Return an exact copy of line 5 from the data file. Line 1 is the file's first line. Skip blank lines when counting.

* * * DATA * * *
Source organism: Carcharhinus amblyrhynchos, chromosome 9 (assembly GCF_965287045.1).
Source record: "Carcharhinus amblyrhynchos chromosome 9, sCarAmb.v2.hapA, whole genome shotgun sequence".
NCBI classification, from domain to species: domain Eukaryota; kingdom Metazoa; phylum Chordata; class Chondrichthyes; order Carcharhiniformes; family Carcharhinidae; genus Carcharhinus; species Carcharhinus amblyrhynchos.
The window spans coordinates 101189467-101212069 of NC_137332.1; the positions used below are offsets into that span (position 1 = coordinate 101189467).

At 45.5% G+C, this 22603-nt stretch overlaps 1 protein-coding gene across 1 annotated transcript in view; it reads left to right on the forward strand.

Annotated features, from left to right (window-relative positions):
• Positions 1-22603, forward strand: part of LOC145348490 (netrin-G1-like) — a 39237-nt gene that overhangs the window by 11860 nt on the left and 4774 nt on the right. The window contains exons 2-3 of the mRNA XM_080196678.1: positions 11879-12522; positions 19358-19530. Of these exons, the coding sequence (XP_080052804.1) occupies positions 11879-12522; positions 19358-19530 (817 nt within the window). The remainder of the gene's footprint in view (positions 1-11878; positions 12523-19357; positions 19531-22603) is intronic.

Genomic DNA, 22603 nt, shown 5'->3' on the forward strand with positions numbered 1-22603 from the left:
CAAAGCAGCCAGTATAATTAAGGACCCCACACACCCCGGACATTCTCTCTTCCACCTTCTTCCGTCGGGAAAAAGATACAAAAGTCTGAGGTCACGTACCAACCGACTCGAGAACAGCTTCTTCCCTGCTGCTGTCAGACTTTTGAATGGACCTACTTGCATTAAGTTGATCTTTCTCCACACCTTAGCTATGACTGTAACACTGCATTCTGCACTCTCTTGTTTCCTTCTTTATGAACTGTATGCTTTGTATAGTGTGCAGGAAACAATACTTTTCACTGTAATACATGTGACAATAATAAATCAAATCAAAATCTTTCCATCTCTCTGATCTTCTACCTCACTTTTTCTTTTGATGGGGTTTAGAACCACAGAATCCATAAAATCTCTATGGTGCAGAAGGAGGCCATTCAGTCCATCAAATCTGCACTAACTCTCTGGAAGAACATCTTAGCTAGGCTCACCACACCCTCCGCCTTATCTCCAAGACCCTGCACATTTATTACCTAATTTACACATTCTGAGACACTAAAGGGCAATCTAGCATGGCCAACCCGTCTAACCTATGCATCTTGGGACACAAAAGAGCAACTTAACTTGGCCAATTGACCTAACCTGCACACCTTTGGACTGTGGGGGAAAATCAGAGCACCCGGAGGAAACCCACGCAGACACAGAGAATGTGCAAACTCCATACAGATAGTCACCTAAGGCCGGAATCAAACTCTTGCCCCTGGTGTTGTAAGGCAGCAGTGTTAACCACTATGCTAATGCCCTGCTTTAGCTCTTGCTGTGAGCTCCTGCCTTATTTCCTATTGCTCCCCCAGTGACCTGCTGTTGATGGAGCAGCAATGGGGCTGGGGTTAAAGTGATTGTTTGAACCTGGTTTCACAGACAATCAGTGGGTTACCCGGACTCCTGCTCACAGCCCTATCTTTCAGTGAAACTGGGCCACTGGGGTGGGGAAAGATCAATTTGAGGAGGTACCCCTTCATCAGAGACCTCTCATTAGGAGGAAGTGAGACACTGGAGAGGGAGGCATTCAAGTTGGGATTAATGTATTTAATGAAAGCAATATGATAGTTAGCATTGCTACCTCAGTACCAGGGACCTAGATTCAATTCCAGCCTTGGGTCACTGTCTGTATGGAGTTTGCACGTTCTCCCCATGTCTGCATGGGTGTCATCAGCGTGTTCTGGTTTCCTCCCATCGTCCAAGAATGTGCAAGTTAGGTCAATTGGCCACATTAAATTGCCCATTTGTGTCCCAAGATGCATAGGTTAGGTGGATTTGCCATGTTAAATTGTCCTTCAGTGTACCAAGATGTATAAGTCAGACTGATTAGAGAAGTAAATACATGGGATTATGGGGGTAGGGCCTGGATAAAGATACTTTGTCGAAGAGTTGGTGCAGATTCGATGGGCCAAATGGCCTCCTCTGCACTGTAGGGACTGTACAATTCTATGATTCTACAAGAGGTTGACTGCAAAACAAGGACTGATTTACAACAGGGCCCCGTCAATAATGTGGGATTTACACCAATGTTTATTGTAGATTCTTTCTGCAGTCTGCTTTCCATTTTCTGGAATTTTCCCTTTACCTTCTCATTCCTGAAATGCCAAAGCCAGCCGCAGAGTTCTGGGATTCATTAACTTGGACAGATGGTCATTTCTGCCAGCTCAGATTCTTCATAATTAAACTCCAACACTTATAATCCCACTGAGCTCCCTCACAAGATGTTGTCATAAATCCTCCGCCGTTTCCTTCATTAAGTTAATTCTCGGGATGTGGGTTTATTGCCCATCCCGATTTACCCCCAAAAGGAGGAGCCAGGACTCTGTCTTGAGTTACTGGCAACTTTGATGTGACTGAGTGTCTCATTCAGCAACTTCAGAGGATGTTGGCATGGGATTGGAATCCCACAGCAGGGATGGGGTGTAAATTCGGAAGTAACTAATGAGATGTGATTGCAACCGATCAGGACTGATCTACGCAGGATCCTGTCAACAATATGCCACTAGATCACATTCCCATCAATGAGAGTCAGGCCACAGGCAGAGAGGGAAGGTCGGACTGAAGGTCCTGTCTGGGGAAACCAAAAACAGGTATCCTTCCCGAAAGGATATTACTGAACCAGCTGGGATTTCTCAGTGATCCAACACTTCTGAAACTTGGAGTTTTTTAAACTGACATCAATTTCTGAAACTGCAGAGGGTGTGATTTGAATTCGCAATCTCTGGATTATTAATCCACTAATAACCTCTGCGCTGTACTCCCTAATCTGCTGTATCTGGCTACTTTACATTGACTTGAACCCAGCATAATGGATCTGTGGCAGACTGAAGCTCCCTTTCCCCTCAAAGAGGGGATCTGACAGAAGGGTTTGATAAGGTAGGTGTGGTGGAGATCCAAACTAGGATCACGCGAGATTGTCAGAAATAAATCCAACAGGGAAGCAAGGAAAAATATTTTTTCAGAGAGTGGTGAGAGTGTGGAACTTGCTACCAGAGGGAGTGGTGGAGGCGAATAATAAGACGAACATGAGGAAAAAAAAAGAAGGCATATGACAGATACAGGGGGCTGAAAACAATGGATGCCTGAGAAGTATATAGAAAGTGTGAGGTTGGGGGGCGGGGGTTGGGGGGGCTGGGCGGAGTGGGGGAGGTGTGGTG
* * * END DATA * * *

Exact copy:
At 45.5% G+C, this 22603-nt stretch overlaps 1 protein-coding gene across 1 annotated transcript in view; it reads left to right on the forward strand.